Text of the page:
Creating Winter Interest. Work with Mother Nature.

So, it’s summer, and just why are we talking about planning for a winter landscape? Simple – we have to think about it now! When else are you going to do those plantings and move that earth than in the next few months!

Think back to gardening magazines or books you may have read on stately English homes, those that you envy or admire. Many of them feature beautiful outdoor vistas with attractively arranged plant and garden features, sprinkled with snow, and worthy of a gorgeous coffee table book. With a little thought and effort, you too can have the perfect winter garden, whether you have an estatesized property or a small plot!

Tumber and Associates, an internationally award winning landscape design build firm in business for more than 40 years, and based in nearby Orangeville, suggests you consider a number of basic things. To start with, how do you want to use your winter landscape? Do you want to enjoy it largely from inside, or do you want to be a brazen outdoor adventurer of some kind, braving the snow and cold? The bottom line in their philosophy is that you have to think of all four seasons. And not just for the view or use, but for the sounds!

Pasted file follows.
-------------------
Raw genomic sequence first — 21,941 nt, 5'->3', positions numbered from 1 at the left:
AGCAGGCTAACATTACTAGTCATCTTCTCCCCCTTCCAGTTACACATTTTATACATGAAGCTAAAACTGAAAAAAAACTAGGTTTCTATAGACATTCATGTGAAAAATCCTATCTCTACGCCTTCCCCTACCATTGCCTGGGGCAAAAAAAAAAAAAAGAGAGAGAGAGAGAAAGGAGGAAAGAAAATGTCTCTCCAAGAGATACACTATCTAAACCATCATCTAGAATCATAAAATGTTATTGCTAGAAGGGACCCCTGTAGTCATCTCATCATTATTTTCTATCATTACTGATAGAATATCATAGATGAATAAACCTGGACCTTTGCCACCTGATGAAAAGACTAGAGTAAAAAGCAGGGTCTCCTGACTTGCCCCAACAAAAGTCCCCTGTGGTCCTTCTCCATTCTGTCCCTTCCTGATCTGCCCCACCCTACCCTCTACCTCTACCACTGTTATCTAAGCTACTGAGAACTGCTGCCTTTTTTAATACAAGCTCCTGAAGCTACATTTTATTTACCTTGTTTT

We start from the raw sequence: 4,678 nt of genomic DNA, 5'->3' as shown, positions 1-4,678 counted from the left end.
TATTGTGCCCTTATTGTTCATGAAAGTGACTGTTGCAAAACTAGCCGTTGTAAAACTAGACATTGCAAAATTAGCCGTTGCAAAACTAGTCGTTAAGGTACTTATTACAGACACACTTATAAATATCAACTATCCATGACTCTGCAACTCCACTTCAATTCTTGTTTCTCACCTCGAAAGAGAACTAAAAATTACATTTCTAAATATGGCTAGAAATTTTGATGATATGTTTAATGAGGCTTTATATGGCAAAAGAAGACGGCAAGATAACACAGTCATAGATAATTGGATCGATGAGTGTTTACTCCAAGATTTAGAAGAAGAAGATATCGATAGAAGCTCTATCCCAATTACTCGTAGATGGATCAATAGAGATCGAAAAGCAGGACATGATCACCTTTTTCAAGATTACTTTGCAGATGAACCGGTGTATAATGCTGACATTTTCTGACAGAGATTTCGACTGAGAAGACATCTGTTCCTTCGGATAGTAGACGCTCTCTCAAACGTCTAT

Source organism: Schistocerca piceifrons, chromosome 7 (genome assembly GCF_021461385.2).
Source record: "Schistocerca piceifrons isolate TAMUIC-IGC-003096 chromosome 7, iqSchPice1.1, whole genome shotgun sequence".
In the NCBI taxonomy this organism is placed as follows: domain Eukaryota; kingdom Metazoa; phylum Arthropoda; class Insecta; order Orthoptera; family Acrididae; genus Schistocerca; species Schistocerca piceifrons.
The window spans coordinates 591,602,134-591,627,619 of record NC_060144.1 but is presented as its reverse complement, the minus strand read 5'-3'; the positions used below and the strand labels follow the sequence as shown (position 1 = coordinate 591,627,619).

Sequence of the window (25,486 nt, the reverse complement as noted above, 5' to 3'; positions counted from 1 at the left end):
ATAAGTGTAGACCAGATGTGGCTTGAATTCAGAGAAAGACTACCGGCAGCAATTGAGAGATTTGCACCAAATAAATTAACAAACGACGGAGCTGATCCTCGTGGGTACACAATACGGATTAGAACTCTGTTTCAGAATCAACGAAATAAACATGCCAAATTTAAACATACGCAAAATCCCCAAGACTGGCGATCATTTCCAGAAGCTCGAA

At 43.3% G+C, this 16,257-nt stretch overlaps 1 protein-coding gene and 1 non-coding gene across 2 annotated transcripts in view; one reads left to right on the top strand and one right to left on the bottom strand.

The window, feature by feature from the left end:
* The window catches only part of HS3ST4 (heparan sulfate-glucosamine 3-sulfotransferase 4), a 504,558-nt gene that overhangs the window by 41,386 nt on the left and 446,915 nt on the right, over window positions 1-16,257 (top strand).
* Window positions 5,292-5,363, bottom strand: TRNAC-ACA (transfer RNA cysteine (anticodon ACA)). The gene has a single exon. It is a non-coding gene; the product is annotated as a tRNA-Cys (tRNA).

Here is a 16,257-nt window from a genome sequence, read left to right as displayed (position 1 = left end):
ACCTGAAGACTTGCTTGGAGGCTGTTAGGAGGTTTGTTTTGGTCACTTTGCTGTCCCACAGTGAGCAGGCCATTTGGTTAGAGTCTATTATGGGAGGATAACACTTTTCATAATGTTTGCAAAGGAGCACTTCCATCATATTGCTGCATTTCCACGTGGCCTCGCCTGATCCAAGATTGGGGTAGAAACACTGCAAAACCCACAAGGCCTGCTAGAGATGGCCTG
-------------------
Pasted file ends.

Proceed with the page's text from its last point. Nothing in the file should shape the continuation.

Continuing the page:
Yes, it is strange to think about water elements in your landscape in winter, isn’t it? Good landscape design puts water elements in the areas where you can best appreciate them in your daily life.

If you really think about it though, why not consider ice skating or pond hockey, instead of just swimming, fishing or boating, if your body of water permits? And just think of the beautiful frost patterns you will be able to watch from indoors as they form interesting geometrical patterns in the ice.

Frozen water is the obvious thing, but Tumber can also create water features which are frost free and run all winter. Imagine how pretty the ice build-up looks from working waterfalls and fountains. Now, also imagine seeing that from your warm and cozy living room window or breakfast table, or even a reading room beside that trickling waterfall? And lit at night – wow!

Pools can be four seasons too! Tumber builds pools to operate all year round. Light at night in this case provides shimmer and reflections instead of a desolate landscape. Clients have the option of heating their pool for winter swimming and can effortlessly control pool settings through an app on their phone. Some clients even set up large screen TVs to watch movies from the water all year round.

Hot tubs are wonderful in winter as well. They can be situated near the master bedroom or a walk out door to minimize any scampering in cold air. I can personally attest to being totally “in the moment” at a spa’s hot tub several years ago, when it was -14C and snowflakes were romantically falling all around me. I didn’t even feel the cold getting out of the water. But then you also can be like the Finnish and roll in the snow like they do after a sauna; certainly braver than I!